Still, his greatness has come from sounding like none of his predecessors. You don’t hear the slightest hint of competition in his renditions. Willie isn’t trying to match Ella’s range or Sinatra’s breath control or Mel Tormé’s intonation. Some listeners may compare him to those role models, but Willie seems to operate in a virgin land where he’s the first person to discover these songs. In a way, that’s a more remarkable feat than any mere demonstration of vocal technique. It’s one thing to sing the old songs well, but it’s quite another to make them sound new.
Just be yourself. Countless music teachers have given students this advice, and it sounds so simple. But nothing is harder than putting an individual stamp on a song—and it’s even harder when you’re singing melodies that have already felt the imprint of the greatest singers in modern times. Yet Willie does this better than almost anyone.
Stardust is just a starting point for enjoying his exploration of the Great American Songbook. In 1983 he reunited with the album’s producer, Booker T. Jones, to record another collection of standards, Without a Song. He teamed with a small group of longtime Texas acoustic-picking buddies on 1993’s Moonlight Becomes You. Two Men With the Blues, released in 2008 and recorded with trumpeter Wynton Marsalis, and 2009’s American Classic were straight jazz efforts; 2016’s Summertime: Willie Nelson Sings Gershwin was an overdue tribute to the great composer; and 2018’s My Way was a hat tip to Sinatra, a collection of songs popularized by the vocalist who is widely regarded as America’s best.
Many formidable vocalists with huge, operatic voices and expansive ranges don’t sing with such confidence and expressive power. They may have stronger lungs but not a deeper heart.
What would Sinatra have made of all this? We can safely guess he would have been thrilled. After Stardust came out, Ol’ Blue Eyes reportedly called Willie his favorite singer. “That cat can sing,” he remarked. “That cat is a blues singer. He can sing my stuff, but I don’t know if I can sing his.” Then, in 1984, Sinatra paid perhaps the biggest tribute of all, opening for Willie at the Golden Nugget, in Las Vegas.
Occasionally, you’ll hear people dismiss Willie’s singing skills—grumbling that his range is too narrow, his style too unstudied, his delivery somehow not big enough to suit their tastes. But they underestimate Willie’s technical command as a singer. On a phrase-by-phrase basis, his performances hold up against anyone’s. Many formidable vocalists with huge, operatic voices and expansive ranges don’t sing with such confidence and expressive power. They may have stronger lungs but not a deeper heart.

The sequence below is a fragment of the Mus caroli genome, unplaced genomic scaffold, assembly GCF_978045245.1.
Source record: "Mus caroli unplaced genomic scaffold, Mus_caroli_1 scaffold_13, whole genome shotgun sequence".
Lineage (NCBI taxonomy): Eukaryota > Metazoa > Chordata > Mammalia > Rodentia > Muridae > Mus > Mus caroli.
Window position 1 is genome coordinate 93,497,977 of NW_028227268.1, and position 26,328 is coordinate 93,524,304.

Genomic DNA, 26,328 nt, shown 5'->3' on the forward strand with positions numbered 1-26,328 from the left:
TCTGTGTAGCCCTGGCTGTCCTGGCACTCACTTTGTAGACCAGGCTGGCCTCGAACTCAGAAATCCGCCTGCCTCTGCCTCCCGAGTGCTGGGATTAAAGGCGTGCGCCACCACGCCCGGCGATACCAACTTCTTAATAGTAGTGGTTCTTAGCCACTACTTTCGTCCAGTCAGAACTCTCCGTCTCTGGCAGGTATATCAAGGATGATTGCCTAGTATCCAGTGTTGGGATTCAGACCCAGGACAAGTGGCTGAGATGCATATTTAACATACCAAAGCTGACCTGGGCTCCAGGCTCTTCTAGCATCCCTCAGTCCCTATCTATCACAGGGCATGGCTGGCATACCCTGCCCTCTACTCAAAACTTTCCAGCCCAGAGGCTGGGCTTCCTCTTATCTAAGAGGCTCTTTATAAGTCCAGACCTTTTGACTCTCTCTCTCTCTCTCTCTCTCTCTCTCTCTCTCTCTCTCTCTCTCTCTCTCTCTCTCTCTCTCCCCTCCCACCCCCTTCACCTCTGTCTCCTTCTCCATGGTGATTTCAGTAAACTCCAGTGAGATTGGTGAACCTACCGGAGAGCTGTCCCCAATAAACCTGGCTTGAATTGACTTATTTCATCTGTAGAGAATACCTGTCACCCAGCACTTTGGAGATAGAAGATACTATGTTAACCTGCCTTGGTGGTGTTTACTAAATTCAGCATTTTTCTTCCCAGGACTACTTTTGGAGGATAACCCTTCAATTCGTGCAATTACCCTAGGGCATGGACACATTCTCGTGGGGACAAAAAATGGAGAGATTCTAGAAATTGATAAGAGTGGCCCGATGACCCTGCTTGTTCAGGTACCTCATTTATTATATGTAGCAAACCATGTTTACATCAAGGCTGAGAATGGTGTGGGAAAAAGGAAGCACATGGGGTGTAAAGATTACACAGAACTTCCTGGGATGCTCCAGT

Even as Willie’s vocal strength has lessened with the passing of many years, his skill with these songs has, if anything, grown. If you’ve ever wondered what a critic meant when they claimed that, in a given singer’s hands, a song sounded “lived-in,” Willie is the answer. He’s been living with songs like “Blue Skies” and “But Not for Me” for more than 75 years. Their melodies are like the house he grew up in; he doesn’t need the lights on to make his way around. He knows where the right notes go.
And then there’s the experience that comes with all those years. At some point, Willie stopped being just a singer and turned into a kind of shaman, a tribal elder who delivered not just entertainment but folkloric wisdom. To be sure, his singing now sounds weathered, and his voice is no longer able to go all the places it used to go. But therein lies the power beneath his lessons. He’s no longer just saying, “Here’s my version of this song.” Now he’s telling us, “Here is the most basic essence of this song; it’s a timeless thing that we should never forget. And I know of what I sing.”
Listening to his most recent records, you might be struck by the distance he has traveled since Stardust. In 1978 his reclamation of these old songs told us something about Youngish Willie—his drive, his daring, his to-hell-with-Nashville attitude. In 2020 his choice to keep singing them tells us something very different about Old (no -ish about it) Willie—his sense of obligation to the past and his predecessors, his sense of what remains after more ephemeral pleasures have passed. Forty-two years ago, singing these songs seemed like a mischievous act of theft. Today, it feels like an act of giving back.
Ted Gioia lives in Plano, where he writes about music, literature, and popular culture. He is the author of eleven books, most recently Music: A Subversive History.
This article originally appeared in the Willie Nelson special issue with the headline “Willie Nelson, Interpreter of the Great American Songbook.” Subscribe today.